Residents of the coastal city Shibido barely notice the number of islanders flooding in from a shrinking archipelago. Immersed in the mixed-reality of their enhancement lenses, the residents see more of what they want to see and less of what they don’t.
But the island refugees aren’t the only ones at risk of becoming invisible.
Struggling actor Henry Hoo is desperate to outrun the creeping tide of technology threatening to replace him. He accepts a dicey role to promote an event where lens wearers can star in a movie all about themselves. But the more he believes he’s securing his career, the more he’s confronted by Ben, an unpredictable stranger, who protests the lens is erasing the islander tribe from people’s memories. The last thing Henry’s re-invention needs, however, is an inconvenient awareness or an impossible romance.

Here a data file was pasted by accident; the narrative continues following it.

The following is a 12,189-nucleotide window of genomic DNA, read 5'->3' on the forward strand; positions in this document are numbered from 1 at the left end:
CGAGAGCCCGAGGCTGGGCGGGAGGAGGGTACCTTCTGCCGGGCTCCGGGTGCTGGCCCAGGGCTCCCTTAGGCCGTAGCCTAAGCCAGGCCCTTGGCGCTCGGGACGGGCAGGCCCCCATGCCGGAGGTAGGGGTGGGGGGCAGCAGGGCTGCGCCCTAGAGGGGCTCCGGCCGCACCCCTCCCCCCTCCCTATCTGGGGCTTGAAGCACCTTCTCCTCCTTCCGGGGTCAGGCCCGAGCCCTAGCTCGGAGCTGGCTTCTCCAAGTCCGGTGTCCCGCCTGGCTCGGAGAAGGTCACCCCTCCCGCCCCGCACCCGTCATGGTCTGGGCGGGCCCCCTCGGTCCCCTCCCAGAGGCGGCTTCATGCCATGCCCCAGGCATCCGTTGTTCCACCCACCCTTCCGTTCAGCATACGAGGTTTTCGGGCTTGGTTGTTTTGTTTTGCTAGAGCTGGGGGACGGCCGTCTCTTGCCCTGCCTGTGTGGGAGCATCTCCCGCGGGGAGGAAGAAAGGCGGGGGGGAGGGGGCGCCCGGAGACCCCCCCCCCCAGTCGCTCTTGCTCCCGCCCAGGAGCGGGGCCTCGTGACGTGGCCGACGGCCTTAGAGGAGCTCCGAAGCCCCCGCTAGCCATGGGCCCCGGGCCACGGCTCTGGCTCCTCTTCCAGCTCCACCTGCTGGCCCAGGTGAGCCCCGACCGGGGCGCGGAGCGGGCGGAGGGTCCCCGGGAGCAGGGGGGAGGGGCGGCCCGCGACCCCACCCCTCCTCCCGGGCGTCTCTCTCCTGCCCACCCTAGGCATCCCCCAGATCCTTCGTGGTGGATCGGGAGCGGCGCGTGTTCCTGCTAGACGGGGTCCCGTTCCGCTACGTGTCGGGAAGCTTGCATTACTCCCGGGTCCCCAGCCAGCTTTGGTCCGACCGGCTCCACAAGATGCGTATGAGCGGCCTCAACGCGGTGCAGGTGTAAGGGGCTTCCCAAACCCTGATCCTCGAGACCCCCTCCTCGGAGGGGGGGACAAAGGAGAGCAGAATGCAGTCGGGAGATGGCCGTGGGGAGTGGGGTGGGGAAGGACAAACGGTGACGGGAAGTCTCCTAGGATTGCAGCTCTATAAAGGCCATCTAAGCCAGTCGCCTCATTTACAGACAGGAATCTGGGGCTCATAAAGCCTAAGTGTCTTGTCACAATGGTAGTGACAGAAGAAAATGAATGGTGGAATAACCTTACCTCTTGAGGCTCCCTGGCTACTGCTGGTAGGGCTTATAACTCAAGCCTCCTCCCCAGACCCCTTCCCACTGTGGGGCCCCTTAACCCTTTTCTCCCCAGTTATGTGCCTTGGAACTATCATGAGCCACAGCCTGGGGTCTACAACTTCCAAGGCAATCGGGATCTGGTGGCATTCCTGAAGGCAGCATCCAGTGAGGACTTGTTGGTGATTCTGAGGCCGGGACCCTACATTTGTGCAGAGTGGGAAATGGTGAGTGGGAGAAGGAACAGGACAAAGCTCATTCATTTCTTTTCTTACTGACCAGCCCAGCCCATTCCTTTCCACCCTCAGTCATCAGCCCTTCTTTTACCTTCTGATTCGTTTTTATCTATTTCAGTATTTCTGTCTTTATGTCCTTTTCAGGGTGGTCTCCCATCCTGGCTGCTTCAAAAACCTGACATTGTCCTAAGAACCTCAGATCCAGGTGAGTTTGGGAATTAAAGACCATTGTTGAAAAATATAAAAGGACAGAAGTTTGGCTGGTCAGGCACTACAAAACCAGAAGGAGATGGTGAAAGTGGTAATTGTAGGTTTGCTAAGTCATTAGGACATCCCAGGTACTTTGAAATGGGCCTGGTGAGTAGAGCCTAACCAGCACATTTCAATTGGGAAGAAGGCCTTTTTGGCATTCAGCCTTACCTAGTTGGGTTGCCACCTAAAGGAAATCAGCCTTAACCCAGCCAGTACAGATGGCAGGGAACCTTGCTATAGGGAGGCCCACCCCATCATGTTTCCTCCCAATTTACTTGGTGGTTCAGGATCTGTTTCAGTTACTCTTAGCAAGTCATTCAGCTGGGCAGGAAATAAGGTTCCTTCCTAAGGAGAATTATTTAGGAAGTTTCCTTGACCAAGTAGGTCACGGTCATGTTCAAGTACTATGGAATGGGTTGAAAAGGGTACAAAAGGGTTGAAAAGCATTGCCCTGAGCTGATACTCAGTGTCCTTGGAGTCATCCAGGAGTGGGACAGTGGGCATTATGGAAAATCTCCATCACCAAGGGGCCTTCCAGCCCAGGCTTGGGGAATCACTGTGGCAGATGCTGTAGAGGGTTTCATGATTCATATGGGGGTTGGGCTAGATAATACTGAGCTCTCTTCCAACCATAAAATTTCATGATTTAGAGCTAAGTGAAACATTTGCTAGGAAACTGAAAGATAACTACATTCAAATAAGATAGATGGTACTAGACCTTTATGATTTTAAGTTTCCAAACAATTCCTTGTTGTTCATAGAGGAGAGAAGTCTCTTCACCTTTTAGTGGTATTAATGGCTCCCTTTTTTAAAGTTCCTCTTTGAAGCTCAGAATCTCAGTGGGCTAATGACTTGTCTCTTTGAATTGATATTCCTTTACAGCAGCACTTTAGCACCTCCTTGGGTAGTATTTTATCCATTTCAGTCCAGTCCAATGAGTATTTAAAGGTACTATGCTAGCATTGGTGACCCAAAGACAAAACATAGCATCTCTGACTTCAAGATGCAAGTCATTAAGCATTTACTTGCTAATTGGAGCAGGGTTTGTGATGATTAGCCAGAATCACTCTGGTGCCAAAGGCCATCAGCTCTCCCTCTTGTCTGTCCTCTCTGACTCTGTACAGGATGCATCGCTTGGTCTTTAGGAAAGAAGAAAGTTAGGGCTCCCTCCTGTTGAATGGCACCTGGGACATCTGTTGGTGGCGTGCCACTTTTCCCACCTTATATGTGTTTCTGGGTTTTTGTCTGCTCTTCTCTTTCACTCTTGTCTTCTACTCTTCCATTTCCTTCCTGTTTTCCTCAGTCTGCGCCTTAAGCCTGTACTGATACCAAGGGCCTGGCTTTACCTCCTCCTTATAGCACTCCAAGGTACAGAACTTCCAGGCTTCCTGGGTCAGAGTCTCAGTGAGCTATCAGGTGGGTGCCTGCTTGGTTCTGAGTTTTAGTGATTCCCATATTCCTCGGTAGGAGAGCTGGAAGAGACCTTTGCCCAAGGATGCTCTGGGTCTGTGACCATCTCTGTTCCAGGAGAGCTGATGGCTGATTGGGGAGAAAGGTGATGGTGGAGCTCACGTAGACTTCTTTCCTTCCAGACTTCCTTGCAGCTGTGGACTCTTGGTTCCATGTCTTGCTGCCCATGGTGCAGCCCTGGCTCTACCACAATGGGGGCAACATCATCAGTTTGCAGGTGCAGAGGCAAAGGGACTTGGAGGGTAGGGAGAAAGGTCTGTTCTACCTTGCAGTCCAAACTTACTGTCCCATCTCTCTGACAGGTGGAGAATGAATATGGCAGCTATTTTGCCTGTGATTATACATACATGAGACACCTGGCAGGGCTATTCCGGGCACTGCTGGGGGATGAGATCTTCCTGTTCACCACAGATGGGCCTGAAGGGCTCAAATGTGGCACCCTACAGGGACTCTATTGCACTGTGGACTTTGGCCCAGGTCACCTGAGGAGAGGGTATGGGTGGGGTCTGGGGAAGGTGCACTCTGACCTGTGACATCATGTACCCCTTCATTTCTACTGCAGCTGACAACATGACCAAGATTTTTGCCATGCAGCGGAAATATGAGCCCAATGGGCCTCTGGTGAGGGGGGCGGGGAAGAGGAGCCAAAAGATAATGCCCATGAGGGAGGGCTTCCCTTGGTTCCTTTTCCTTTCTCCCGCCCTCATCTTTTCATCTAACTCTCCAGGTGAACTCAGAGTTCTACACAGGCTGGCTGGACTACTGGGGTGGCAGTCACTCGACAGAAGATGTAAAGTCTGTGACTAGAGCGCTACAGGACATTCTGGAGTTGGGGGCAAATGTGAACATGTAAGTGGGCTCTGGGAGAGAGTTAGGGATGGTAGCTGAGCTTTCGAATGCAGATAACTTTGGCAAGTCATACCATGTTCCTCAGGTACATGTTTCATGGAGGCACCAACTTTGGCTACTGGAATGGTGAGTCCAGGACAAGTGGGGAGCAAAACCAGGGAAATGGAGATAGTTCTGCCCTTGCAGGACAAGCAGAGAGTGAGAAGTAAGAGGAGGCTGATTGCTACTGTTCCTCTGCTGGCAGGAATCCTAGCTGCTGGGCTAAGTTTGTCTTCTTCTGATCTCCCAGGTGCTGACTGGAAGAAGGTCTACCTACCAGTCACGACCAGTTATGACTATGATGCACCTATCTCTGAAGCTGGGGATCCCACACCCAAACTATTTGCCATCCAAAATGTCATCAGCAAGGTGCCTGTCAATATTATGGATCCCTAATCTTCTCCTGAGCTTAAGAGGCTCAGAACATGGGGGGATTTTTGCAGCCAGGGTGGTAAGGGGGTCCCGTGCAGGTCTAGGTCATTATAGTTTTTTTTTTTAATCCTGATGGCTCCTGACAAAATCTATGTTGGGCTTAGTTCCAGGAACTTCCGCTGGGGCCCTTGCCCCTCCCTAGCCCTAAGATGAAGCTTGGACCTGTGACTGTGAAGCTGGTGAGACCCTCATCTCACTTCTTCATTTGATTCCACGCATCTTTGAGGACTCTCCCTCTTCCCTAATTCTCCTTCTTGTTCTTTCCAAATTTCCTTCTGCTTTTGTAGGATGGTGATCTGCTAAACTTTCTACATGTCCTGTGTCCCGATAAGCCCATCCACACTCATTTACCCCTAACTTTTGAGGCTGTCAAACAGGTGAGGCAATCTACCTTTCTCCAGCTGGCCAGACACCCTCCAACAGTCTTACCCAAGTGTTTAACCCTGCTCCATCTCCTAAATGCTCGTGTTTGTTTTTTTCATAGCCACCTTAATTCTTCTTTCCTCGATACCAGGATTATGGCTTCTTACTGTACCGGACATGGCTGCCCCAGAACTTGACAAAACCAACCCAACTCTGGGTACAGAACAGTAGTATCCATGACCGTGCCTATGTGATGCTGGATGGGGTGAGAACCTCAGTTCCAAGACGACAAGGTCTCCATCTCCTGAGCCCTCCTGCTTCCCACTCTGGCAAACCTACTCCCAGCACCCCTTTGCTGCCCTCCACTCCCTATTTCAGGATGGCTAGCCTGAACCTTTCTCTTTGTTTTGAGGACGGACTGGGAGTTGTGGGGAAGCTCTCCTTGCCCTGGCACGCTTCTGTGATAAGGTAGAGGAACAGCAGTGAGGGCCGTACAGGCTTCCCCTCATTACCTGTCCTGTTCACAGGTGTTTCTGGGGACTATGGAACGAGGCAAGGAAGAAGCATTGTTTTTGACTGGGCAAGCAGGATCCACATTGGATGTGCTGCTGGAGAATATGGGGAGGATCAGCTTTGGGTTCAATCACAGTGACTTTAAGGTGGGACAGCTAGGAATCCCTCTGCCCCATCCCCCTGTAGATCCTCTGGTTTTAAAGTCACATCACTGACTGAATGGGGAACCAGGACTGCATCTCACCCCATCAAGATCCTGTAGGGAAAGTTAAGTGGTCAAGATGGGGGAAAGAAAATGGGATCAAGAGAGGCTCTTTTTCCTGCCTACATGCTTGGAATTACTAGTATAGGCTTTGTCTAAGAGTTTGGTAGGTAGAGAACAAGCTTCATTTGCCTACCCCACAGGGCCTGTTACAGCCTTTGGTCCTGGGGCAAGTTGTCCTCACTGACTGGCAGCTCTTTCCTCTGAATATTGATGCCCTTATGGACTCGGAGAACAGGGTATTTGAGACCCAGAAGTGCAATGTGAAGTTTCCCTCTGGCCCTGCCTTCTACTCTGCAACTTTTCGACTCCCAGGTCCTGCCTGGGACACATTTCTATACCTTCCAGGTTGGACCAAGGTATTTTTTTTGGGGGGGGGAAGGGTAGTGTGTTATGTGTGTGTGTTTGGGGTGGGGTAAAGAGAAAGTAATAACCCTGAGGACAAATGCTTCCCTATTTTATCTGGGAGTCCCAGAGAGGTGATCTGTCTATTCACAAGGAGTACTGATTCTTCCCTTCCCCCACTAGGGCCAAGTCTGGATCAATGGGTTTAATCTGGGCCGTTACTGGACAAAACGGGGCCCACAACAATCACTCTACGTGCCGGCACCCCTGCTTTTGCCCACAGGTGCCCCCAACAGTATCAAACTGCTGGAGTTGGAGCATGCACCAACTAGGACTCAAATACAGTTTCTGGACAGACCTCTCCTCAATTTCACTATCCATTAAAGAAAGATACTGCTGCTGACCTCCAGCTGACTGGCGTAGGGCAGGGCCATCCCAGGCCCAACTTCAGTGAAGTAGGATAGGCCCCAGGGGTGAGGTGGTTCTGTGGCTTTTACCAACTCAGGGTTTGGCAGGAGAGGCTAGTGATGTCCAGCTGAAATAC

As his sense of self blurs with what he discovers about his own past, he soon finds he must fight to regain his identity. If only he could be sure of what’s real and what isn’t, because the fates of both citizen and refugee alike may depend on him rising to his most challenging—to be the real Henry Hoo.
The seaside metropolis of Shibido is protected from the rising seas by a hundred foot high sea wall. To research these walls and the effect they have on people, I visited the largest walls being built in Japan. There is a meaning in them for all of us!
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Also by Damien Lutz, "Amanojaku"
Andre Cross keeps his volatile temper on a sturdy leash—an implant auto-medicating him to subdue his violent impulses. But when he meets the intriguing android Mo Da, he discovers the implant not only sedates his aggression, it also subdues his ability to love. Andre's desires unravel his carefully controlled plans, delivering him to a place where even his implant may not contain his rising emotions, or the madness of Amanojaku determined to consume him.